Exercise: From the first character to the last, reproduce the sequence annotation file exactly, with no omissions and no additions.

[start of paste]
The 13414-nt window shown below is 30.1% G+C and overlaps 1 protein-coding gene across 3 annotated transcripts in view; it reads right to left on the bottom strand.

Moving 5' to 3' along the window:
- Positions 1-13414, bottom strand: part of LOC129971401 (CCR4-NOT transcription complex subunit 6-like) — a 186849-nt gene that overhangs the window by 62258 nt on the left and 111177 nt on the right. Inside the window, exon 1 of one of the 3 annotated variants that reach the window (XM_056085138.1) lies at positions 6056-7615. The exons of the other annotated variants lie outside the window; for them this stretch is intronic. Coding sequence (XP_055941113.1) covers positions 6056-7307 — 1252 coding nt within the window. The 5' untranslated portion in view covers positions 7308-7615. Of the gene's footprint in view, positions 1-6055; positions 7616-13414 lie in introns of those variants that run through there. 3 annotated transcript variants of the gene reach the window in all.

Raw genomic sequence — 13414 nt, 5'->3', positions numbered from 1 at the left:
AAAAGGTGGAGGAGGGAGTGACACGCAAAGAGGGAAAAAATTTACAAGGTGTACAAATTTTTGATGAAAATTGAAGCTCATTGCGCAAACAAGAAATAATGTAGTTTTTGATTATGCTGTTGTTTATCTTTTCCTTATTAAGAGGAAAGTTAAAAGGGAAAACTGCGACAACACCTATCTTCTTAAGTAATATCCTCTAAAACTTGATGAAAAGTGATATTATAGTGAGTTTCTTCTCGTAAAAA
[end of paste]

The 13414-nt window shown below is 30.1% G+C and overlaps 1 protein-coding gene across 3 annotated transcripts in view; it reads right to left on the bottom strand.

Moving 5' to 3' along the window:
- Positions 1-13414, bottom strand: part of LOC129971401 (CCR4-NOT transcription complex subunit 6-like) — a 186849-nt gene that overhangs the window by 62258 nt on the left and 111177 nt on the right. Inside the window, exon 1 of one of the 3 annotated variants that reach the window (XM_056085138.1) lies at positions 6056-7615. The exons of the other annotated variants lie outside the window; for them this stretch is intronic. Coding sequence (XP_055941113.1) covers positions 6056-7307 — 1252 coding nt within the window. The 5' untranslated portion in view covers positions 7308-7615. Of the gene's footprint in view, positions 1-6055; positions 7616-13414 lie in introns of those variants that run through there. 3 annotated transcript variants of the gene reach the window in all.

Raw genomic sequence — 13414 nt, 5'->3', positions numbered from 1 at the left:
AAAAGGTGGAGGAGGGAGTGACACGCAAAGAGGGAAAAAATTTACAAGGTGTACAAATTTTTGATGAAAATTGAAGCTCATTGCGCAAACAAGAAATAATGTAGTTTTTGATTATGCTGTTGTTTATCTTTTCCTTATTAAGAGGAAAGTTAAAAGGGAAAACTGCGACAACACCTATCTTCTTAAGTAATATCCTCTAAAACTTGATGAAAAGTGATATTATAGTGAGTTTCTTCTCGTAAAAA